“Nice. Today should be even better. Perfect weather.”

“The money’s nice, but it’ll be good to have my parking lot back.”

Ike glanced across the street at the half-acre of tents and vendor booths. It was one of the few vacant lots in Flagler Beach and contributed to the popularity of The Golden Lion since patrons hardly ever had to worry about parking. During Biketoberfest Ralph converted it to a money maker by renting space to vendors, who paid handsomely to sell tee shirts, pins, patches and all sorts of Biketoberfest memorabilia. There was also a beer tent, so thirsty bikers could drink while they perused the vendor tents without having to walk across the street to the Lion.

Tucked into one corner of the lot was the only occupant allowed to use space free of charge, a dunk tank with a brightly colored sign encouraged passers-by to drown the clown. All day long a man in a clown suit sat on the collapsible platform hurling insults at the crowd, enticing them to plunk down five dollars for a chance to send him for a swim. The money collected was donated to a charity, the reason for Ralph’s generosity.

“That parking lot is a gold mine for four days every year. If I were you I wouldn’t complain about a few disgruntled tourists who eat somewhere else because they’re too lazy to park a couple of blocks away,” Ike said.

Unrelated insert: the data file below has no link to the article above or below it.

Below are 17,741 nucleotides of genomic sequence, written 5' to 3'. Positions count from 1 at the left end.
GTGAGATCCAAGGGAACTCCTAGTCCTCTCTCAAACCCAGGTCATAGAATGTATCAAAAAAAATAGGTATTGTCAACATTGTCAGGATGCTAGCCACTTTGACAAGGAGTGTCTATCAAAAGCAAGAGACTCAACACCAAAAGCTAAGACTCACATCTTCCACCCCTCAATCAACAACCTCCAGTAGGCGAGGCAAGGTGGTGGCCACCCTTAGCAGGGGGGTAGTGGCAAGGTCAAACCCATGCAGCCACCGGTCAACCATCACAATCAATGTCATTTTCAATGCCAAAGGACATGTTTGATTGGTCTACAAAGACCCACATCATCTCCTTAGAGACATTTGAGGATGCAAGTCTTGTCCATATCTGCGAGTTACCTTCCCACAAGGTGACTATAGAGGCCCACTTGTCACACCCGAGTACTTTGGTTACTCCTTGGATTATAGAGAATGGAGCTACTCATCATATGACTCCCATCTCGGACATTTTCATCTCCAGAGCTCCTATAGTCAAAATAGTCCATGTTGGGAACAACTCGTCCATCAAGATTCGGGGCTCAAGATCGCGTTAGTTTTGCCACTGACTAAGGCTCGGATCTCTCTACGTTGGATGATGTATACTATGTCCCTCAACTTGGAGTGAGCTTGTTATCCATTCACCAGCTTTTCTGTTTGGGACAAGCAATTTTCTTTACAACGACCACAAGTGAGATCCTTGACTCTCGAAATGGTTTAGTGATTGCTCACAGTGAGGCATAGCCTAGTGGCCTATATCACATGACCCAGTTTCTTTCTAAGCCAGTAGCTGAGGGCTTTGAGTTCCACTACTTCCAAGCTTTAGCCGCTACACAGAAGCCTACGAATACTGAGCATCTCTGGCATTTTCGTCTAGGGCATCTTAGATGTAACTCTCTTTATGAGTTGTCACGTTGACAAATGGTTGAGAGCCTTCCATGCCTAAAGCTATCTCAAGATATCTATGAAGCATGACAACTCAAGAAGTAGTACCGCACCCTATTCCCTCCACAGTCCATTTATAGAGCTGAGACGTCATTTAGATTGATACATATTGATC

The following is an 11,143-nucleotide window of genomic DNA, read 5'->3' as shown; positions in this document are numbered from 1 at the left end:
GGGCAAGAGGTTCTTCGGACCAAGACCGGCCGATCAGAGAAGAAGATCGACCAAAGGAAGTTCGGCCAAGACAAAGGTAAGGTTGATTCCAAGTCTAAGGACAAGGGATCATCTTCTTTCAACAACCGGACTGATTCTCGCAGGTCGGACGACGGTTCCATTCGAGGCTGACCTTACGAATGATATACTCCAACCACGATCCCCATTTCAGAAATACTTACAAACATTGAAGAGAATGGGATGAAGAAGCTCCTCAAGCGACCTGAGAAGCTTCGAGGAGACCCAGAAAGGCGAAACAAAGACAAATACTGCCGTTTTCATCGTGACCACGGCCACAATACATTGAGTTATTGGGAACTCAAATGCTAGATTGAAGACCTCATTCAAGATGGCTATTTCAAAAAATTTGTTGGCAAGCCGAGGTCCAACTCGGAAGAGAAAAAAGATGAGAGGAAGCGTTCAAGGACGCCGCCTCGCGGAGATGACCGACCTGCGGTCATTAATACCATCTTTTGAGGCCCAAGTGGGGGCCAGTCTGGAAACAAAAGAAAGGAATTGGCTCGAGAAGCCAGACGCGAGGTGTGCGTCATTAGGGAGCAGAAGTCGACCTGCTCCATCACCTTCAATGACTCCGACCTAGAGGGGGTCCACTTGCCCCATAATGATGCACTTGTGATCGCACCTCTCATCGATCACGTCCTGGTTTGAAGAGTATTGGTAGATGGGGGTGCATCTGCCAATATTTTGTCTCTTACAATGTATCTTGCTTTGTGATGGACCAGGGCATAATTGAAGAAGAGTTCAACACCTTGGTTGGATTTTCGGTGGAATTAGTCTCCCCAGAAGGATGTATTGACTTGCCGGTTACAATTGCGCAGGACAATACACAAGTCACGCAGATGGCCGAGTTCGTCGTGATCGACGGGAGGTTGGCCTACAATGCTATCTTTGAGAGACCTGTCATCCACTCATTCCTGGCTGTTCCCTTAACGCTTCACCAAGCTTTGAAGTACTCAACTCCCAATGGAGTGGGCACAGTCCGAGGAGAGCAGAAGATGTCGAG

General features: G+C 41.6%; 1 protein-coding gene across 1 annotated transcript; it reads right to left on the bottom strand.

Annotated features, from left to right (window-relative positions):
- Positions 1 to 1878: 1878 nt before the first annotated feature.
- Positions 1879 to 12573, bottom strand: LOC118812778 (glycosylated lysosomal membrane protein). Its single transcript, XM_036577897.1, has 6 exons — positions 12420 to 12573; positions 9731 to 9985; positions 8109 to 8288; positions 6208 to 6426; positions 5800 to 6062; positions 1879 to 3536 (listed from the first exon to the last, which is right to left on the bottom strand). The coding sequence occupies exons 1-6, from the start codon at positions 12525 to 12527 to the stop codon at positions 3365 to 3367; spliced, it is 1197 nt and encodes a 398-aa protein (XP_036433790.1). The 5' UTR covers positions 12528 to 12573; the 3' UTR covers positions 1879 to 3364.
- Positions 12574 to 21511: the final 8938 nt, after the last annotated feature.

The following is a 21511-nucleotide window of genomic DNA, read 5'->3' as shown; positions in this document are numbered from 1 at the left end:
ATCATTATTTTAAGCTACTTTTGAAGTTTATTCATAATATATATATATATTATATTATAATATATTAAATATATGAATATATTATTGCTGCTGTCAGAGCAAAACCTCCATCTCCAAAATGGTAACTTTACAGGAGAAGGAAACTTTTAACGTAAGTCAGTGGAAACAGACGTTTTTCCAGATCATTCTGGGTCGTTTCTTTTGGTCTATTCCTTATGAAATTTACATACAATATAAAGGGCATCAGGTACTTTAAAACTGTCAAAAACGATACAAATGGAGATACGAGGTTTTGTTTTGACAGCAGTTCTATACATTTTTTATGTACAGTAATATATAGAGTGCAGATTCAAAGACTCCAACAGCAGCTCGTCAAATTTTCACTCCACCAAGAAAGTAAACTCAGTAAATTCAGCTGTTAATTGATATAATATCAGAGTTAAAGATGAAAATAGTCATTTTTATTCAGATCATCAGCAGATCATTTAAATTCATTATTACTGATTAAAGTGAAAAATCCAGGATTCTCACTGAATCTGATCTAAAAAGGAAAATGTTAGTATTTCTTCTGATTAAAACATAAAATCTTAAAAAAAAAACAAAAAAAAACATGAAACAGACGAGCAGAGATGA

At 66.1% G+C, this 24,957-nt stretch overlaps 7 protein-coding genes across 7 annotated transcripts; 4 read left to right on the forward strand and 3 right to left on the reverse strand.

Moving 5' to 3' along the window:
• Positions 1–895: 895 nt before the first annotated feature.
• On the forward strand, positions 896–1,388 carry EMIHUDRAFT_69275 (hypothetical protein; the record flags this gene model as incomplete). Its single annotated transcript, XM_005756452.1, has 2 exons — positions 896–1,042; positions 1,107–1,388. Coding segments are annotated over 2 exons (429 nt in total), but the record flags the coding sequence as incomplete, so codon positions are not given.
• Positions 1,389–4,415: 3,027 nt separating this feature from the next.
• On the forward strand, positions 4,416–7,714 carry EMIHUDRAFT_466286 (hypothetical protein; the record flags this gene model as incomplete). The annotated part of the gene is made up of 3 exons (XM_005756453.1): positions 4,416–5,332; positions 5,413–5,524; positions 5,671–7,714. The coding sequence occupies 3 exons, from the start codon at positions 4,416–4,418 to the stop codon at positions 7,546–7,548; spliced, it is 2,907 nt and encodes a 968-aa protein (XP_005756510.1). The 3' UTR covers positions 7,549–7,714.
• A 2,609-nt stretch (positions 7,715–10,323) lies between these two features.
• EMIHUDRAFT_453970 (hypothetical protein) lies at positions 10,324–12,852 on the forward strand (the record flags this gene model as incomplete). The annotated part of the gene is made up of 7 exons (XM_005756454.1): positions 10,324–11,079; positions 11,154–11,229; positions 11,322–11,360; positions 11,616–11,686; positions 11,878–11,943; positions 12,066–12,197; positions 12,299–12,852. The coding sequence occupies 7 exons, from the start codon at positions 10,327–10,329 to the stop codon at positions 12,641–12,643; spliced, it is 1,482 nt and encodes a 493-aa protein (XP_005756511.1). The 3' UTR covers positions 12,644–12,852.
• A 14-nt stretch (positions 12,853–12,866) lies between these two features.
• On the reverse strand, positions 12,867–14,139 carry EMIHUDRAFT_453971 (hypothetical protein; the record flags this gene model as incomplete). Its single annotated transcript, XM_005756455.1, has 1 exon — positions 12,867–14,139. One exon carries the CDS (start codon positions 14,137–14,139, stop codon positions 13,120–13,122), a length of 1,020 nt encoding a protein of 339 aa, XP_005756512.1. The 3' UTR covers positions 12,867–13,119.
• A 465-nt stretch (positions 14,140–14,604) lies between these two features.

“I suppose I can’t argue that,” Ralph said, “but I could live without the depravity.”

“It’s just harmless fun…bikers blowing off some steam.”

“Four days of steam is…”

A scream shattered the morning stillness.

Ike spun in his seat looking for the source. Ralph maneuvered his wheelchair away from the table to see a woman standing in front of the dunking booth shielding a young child from the source of her terror.

Ike sprinted across the street.

“What’s wrong?” he asked the woman, who was now kneeling next to her frightened child, both of them crying.

She pointed at the dunking booth. “Ricky wanted to look inside the booth,” she managed between sobs.

The water in the booth was no longer crystal clear. Blood from the floating body of the clown had turned it a dull rust color.

Ike whistled and waved the bartender over.

“Tiki, get them inside and make them comfortable. Get them anything they want.”

“You got it, Ike,”